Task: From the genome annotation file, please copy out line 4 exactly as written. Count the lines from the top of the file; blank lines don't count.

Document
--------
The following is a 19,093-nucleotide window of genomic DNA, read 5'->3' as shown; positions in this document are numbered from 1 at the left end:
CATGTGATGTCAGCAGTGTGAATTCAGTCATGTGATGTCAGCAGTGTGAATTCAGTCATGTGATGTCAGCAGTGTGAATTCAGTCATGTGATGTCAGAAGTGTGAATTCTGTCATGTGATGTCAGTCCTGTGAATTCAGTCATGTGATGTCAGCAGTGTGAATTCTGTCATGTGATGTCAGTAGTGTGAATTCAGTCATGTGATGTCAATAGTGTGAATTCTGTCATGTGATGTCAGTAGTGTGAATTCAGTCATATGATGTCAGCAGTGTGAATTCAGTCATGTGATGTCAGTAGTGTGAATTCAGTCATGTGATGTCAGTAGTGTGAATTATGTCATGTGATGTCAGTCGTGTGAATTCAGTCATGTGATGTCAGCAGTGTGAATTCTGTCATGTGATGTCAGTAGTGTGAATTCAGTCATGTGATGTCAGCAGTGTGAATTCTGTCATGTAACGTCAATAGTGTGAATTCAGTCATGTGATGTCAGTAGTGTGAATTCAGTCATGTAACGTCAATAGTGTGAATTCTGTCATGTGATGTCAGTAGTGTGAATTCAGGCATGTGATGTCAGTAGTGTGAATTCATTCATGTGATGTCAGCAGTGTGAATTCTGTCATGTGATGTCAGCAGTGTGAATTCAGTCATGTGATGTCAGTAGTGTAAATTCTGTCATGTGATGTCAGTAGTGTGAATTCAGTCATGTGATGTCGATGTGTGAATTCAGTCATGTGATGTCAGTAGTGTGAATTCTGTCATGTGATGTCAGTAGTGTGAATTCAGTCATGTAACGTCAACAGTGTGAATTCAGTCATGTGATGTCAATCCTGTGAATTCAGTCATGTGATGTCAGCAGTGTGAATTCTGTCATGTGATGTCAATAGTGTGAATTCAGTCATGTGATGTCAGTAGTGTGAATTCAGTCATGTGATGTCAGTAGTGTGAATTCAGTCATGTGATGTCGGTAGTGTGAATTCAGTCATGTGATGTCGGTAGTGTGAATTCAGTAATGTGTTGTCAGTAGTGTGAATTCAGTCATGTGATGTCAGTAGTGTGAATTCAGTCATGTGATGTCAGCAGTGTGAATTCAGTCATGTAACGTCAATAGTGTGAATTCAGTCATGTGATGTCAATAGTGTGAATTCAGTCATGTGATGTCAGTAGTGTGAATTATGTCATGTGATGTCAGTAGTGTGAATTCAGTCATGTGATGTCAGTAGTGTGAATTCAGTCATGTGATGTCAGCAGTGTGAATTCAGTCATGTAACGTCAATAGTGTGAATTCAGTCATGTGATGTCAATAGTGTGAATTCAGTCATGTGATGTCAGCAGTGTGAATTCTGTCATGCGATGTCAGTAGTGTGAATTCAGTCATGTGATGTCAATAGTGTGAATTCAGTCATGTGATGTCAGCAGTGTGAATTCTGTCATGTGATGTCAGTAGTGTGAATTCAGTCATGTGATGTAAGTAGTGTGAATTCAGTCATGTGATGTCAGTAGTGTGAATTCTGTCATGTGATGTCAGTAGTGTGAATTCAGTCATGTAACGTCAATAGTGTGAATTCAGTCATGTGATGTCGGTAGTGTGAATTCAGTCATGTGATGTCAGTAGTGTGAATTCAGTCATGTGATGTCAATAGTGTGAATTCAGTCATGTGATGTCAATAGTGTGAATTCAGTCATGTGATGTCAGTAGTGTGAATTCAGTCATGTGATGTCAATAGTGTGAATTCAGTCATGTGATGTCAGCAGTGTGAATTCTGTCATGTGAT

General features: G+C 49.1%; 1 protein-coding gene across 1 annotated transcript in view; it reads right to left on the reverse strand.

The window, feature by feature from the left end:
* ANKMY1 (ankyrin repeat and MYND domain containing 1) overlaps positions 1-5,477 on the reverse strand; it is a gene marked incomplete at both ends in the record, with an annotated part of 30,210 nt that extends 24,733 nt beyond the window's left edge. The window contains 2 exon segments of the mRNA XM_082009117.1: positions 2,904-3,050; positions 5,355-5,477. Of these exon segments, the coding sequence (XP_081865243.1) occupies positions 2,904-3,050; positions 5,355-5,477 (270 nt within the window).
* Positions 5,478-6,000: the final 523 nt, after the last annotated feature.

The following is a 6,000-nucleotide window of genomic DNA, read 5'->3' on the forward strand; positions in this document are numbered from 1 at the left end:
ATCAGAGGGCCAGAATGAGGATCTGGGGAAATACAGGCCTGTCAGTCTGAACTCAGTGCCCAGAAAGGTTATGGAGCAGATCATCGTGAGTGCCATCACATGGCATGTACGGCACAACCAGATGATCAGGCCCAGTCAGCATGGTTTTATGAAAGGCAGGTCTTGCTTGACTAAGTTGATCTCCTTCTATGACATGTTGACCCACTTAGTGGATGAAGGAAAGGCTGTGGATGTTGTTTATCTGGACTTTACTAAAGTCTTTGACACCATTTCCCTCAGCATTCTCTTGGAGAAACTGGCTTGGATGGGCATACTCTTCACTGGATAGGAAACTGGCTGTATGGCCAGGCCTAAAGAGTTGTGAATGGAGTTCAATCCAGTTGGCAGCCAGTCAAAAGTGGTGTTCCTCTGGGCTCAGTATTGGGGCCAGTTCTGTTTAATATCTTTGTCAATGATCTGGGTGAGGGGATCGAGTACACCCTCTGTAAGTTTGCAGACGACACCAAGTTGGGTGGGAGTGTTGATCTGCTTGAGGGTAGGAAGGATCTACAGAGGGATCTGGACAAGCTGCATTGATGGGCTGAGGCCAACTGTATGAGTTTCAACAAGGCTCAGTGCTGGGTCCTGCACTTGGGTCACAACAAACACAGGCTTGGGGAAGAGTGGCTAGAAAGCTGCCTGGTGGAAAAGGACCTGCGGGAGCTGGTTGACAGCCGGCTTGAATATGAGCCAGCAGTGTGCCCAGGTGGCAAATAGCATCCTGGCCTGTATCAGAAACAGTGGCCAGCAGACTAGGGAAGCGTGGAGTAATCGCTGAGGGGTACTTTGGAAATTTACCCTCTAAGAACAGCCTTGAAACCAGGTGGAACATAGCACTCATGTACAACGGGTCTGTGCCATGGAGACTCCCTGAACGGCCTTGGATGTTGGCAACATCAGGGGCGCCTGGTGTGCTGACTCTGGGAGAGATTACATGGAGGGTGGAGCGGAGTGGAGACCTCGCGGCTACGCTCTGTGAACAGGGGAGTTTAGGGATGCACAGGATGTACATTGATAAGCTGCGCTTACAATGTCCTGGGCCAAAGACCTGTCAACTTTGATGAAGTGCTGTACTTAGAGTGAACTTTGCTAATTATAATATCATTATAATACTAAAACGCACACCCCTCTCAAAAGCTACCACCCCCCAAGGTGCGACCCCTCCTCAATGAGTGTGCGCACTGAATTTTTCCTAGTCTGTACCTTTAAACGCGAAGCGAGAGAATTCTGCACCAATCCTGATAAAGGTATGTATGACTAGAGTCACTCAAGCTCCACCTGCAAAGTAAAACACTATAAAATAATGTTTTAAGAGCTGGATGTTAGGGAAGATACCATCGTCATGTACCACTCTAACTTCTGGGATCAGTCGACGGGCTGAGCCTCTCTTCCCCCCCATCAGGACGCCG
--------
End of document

The window, feature by feature from the left end: